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Why Trump's win in Indiana foreclosed Cruz's path to the nomination

With Tuesday night's victory in Indiana, Donald Trump has won his 28th state contest.

Trump can thank the groups who have supported him throughout this campaign. He won the support of over half of the male Indiana GOP primary voters, the majority of Indiana voters who do not have a college degree, as well as a majority of those who were looking for a candidate outside the establishment.

Another group that continues to support Trump are the one-third who are angry about the way the federal government is working. Of those, two-thirds are Trump supporters.

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Ted Cruz's main support would be expected to come from very conservative and evangelical Christian Republicans. And among the 33 percent of voters who are very conservative, Cruz won the support of over half of them (51 percent), though Trump was close behind, picking off the support of 45 percent of voters. Among the more than half of Indiana Republican primary voters who are white evangelicals, again, support was closely divided between Trump (50 percent) and Cruz (44 percent). So, for the groups that Cruz needed in order to threaten Trump, he fell short.

What mattered most to GOP primary voters is whether the candidate shared their values, closely followed by whether he could bring needed change. Cruz won the voters looking for someone who shares their values (66 percent), while Trump picked up the support of those who wanted a candidate who will bring needed change (65 percent). About 22 percent of voters wanted someone who tells it like it is, and among those voters almost nine out of 10 supported Trump.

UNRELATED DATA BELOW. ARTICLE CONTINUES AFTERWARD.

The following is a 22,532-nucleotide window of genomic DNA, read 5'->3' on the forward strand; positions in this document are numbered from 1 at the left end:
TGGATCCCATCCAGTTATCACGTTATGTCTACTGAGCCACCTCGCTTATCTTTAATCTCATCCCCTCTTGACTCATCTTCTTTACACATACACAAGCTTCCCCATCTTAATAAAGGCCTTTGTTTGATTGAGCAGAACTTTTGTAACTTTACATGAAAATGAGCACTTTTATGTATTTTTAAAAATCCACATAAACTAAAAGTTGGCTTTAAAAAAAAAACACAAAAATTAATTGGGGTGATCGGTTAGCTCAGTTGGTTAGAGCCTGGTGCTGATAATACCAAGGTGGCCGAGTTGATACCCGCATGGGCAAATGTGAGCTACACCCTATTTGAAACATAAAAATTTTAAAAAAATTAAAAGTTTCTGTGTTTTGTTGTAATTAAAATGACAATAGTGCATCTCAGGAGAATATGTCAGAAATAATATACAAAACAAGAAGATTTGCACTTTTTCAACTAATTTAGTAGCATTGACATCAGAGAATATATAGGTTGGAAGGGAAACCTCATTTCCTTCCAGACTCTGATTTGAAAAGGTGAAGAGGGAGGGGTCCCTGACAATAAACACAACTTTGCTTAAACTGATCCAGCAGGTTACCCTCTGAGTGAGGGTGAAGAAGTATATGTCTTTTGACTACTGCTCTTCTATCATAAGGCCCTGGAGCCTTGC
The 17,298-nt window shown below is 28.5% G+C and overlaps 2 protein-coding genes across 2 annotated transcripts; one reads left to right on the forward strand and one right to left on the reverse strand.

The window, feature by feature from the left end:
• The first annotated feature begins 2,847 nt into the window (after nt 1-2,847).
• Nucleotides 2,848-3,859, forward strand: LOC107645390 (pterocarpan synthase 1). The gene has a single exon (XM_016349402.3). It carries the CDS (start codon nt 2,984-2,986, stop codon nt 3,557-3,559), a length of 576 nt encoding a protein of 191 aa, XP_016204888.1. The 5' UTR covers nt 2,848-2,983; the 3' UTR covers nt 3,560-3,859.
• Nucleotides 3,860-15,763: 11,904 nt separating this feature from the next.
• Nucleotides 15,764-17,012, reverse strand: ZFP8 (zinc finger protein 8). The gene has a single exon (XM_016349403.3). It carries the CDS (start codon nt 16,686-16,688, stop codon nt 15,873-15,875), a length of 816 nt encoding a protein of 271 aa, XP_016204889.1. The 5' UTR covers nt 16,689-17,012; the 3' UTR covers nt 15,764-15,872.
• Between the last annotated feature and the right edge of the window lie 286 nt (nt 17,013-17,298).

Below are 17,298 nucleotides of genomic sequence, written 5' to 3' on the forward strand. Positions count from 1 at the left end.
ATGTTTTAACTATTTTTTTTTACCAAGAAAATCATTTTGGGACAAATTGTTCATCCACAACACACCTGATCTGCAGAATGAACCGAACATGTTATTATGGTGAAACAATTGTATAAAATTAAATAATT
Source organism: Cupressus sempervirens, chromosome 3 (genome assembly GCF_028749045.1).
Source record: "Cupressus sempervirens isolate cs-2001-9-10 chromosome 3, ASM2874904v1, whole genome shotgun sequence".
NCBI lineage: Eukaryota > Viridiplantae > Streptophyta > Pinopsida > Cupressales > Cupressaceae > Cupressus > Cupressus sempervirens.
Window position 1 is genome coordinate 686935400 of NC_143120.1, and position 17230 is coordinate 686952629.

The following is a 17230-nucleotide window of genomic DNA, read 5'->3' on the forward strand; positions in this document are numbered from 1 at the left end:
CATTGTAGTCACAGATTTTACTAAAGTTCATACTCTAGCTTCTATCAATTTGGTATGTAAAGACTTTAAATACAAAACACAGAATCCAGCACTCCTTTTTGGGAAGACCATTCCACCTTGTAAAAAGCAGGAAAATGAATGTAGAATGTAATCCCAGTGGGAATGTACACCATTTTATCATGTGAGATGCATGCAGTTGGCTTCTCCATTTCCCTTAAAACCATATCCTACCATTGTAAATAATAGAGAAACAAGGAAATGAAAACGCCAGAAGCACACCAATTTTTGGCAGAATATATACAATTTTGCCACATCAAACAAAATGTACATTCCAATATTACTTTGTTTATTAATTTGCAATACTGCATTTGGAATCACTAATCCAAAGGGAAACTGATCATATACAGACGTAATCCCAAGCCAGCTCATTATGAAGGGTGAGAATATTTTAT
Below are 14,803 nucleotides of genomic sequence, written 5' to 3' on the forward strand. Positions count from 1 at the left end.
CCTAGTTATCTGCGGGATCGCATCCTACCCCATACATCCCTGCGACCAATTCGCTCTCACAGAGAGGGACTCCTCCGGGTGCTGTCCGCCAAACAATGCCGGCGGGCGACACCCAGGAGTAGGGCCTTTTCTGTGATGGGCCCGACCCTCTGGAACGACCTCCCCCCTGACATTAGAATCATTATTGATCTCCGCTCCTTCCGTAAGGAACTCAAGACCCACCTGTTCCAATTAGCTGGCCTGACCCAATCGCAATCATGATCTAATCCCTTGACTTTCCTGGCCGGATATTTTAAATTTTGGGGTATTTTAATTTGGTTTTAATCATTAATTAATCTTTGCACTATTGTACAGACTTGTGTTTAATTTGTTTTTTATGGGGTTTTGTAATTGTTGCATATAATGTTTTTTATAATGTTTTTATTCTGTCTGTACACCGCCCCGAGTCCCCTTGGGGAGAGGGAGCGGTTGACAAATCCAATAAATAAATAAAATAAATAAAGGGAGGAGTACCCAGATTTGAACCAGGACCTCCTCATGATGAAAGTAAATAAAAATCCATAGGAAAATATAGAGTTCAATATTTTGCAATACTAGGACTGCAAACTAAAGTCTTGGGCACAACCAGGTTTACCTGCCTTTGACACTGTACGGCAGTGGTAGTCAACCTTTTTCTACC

Another area of concern for Cruz was whether Republican primary voters in Indiana would vote for him in the general election if he were the nominee. About a quarter of voters said that they would not. And if Cruz were elected President, almost as many exit poll voters would be optimistic/excited (48 percent) as would be concerned/scared (49 percent). For Trump, more are optimistic/excited (56 percent) than concerned/scared (43 percent).

Indiana exit polling also showed GOP voters who decided recently were more likely to back Cruz. The one-third of Republican Indiana primary voters who decided in the last week slightly favored Cruz (Cruz 46 percent, Trump 42 percent). But, three-quarters of voters had already decided, and over half of them were Trump supporters.

Cruz came into Indiana needing a great showing -- just a week after Trump swept the primaries in five states. His high-wire gambits like creating a stop-Trump alliance with John Kasich and naming a running mate failed to win him stronger support among his core group. So, although his sudden departure from the race may seem surprising, it is understandable that Cruz deemed his path to the nomination had been foreclosed.

Melissa Herrmann is president of SSRS

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